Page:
After enjoying a brief moment of Zen with Washington Irving’s library card, I walked with Mark back down the curving staircase to the second floor. Here I met with Jonathan and Casey at the top of the marble stairs just outside the Member’s Room (you’re peeking through the door, just as I saw things, in the photo to the right), and chatted with several of the librarians and a number of patrons who had shown up early — including yet another charming member of the Irving family, who proudly showed me a fleur-de-lis ring of Washington Irving’s that she was wearing on her pinky. Meanwhile, staff whizzed in and out, setting the room up for their National Library Week reception (cake and lemonade, appropriately Spring-like fare).
It was a bit warm, and I have to embarassingly admit I’m something of a sweater — it didn’t help that I was wearing a suit (my Senate Uniform, I call it), but changing temperature from a Spring day outside to a temperature-regulated building usually turns my head shiny with perspiration, regardless. Fortunately, Jonathan and Casey went above and beyond and took good care of me — Jonathan pressed a cool glass of lemonade into my hand while Casey handed me a wad of paper napkins and dabbed a bit below my left eye — and like that, I was fine. I must say, having a posse with you is really cool.
A little after 2:00, Mark led me into the now-packed Member’s Room — a really great venue that allows some lucky audience members the luxury of sitting on couches and overstuffed chairs. Casey and Jonathan took seats discretely off to one side, and as I sat in a classy wingback, Mark stood at the central podium and gave me a very nice introduction.
I gave what I call my E! True Hollywood Story talk — it gives me a good opportunity to hit several of the high points of Irving’s life, with enough famous names and events to keep things really interesting (Look! Mary Shelley! And here’s Edgar Allan Poe! And now Martin Van Buren!). And to my delight, just as it had in Newport, the speech went over terrifically. (Want another look? Jonathan very kindly blogged about it himself over on his own website.)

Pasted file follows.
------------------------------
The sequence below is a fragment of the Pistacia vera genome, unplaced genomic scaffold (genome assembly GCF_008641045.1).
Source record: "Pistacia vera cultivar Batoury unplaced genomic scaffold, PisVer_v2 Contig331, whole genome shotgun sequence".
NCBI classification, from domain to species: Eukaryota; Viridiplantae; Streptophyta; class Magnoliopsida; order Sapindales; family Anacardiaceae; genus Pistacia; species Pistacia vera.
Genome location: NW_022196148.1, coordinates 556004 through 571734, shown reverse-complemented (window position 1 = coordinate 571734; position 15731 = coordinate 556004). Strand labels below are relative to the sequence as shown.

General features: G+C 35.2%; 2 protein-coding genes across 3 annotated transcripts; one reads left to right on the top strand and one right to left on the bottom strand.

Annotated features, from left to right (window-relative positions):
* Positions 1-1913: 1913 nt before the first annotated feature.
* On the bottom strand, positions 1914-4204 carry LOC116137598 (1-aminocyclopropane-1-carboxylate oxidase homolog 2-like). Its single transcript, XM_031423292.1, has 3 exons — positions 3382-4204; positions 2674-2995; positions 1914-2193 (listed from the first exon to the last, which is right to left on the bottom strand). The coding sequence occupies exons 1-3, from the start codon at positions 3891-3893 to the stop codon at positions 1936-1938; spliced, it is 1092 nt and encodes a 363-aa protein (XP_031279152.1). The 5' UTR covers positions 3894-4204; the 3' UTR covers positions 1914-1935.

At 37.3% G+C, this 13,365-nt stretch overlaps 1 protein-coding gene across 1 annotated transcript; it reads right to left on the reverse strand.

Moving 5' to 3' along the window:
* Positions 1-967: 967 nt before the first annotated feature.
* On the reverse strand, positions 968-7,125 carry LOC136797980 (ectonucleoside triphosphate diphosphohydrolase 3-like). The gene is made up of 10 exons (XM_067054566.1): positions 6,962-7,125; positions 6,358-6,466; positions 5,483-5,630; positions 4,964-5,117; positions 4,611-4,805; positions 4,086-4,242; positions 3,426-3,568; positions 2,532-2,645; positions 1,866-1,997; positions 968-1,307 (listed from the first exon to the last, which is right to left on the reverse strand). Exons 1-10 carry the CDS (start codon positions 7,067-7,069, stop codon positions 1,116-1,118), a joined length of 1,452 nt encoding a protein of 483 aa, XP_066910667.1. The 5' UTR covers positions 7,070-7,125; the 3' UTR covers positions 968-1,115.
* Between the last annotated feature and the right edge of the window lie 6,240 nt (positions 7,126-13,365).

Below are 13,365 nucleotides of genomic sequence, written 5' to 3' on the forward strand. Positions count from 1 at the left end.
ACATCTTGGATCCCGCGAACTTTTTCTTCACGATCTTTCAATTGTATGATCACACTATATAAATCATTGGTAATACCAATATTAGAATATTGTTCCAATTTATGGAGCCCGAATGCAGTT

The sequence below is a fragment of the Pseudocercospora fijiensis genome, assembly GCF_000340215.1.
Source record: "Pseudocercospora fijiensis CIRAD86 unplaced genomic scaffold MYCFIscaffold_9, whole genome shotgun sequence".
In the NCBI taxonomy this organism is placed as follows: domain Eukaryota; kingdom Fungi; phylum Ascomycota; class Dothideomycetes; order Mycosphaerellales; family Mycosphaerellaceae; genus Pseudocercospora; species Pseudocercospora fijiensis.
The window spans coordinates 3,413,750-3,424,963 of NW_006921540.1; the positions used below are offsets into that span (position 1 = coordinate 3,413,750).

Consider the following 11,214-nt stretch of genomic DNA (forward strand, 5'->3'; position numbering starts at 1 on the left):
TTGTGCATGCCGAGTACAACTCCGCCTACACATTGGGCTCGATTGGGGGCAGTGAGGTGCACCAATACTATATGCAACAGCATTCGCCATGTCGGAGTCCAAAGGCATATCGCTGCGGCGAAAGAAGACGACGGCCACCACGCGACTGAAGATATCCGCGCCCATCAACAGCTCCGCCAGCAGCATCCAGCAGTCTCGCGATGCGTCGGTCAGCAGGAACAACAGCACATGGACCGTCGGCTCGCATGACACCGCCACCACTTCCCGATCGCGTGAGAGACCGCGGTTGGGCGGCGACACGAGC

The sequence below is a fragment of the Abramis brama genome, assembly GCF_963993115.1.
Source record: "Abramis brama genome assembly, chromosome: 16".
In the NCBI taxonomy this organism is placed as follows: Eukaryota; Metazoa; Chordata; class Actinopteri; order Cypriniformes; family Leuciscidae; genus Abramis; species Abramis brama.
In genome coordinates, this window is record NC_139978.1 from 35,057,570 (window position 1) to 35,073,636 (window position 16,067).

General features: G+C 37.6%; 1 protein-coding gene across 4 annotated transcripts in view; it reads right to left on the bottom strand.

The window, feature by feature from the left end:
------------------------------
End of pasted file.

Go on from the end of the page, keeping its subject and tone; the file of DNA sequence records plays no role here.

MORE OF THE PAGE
And if you’d like, you can even hear audio of the entire thing right here. The NYSL has only just recently started putting its talks and presentations up on their website, and I’m very proud to be among their first three featured speakers.
As always, I had a wonderful time signing and talking with people afterwards. Interestingly, a number of folks were curious about my time in the U.S. Senate; I’m guessing that life in DC is as enigmatic to New Yorkers as life in New York is to us DC-ites — an iconic place that we can picture in our heads or see in the movies, but can’t imagine what it’s like to actually live or work there. I was having so much fun talking with everyone, in fact, that I completely missed having a piece of the cake they’d brought in for their National Library Week celebration.
It was 4:00 by the time we wrapped everything up, and I had a 5:05 train to catch at Penn Station. Jonathan graciously carried my suitcase (see what additional duties an agent shoulders?) as we headed down 79th Street in search of a cab. We finally managed to snag one on the corner at Fifth Avenue, pointed toward Central Park. I threw my bags in the back seat, then hugged (yes, hugged — I can’t help it, I’m a Westerner) Jonathan and Casey goodbye.
I made it back to Baltimore about two hours later than anticipated, thanks to a medical emergency on the Amtrak train directly in front of mine that had stopped on the tracks and required us to pull up next to it and load all of its passengers onto ours. Topping things off, I was then forced to detour about ten miles out of my way on my drive home when an accident — within spitting distance of my house — closed the road and turned me back around. At that point, I couldn’t get home fast enough.
I won’t leave you hanging. I made it home in one piece. And while New York was an unforgettable experience . . . man, was it nice to be back home. My wife took my things and sat me down at the bistro table in the kitchen and put a warm bowl of pasta fazoli in front of me. “Tell me all about!” she said.
I took a spoonful and smiled. Delicious. “Well,” I said, dabbing my mouth with the corner of a napkin, “I arrived at Penn Station in New York City on Friday afternoon, about an hour later than the 11:57 a.m. my train ticket had promised….”
I just listened to the audio of your talk. Great stuff.
Jaye — Thanks so much for that!
I haven’t listened to it yet (as Pee Wee Herman said, “I don’t need to, Dottie . . . I lived it!”) but I will shortly, just so I can hear how fast I really talk . . .